There are some good strategies for dealing with this complexity through heuristics and optimizations. But some constructions (such as very wide alternations contained within a Kleene star) will probably never perform very well.

Here's a list of other known problems:

- Antimirov doesn't preserve user-specified expression syntax
- Antimirov cannot (yet) check constant expressions at compile-time
- Synthetic operators (e.g.
`+`

and`?`

) are not reified in the AST - There could be more work on simplification/canonicalization

Since the general problem is exponential, there is likely a lot of future work around chipping away at the margins: heuristics that cover most interesting regular expressions users are interested in.

We could add support for other kinds of generators and test frameworks (e.g. Hedgehog, Scalaprops, etc.)

We could add predefined character classes (e.g. `\w`

from PCRE or
`[:digit:]`

from POSIX). It's fairly straightforward to add support
for reading these, but a bit tricker figuring out when to emit them.

There is room for improvement of the automata implementations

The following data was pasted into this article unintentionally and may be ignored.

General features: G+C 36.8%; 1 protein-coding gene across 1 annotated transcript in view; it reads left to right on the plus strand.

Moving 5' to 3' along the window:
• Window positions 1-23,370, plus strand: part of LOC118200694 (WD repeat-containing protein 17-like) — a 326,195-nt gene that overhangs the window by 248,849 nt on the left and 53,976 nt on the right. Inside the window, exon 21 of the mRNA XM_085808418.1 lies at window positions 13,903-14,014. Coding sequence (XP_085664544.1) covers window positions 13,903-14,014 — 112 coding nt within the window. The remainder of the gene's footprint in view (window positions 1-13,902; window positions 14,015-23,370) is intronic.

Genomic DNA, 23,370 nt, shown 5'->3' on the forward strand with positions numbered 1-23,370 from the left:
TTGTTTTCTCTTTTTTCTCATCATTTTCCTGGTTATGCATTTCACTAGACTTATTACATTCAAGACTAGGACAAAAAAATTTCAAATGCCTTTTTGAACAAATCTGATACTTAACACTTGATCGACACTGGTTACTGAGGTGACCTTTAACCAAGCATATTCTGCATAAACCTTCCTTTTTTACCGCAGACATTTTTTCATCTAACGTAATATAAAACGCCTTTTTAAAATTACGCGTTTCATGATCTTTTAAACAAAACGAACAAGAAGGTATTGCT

(particularly `antimirov.NFA`

). Relatedly, we could add support for
searching instead of just matching.

There is major room for improvement for the HTML/JS tool (the current version was optimized for what was easy for the author to produce).

Additionally, we could provide an interactive/command-line tool to help work with regular expressions (potentially using Graal or Scala Native to produce a native executable).

It would be interesting to see how many of Antimirov's features we would have to give up to add support for extracting subgroup matches.

All code is available to you under the Apache 2 license, available at https://opensource.org/licenses/Apache-2.0.

Copyright Erik Osheim, 2020.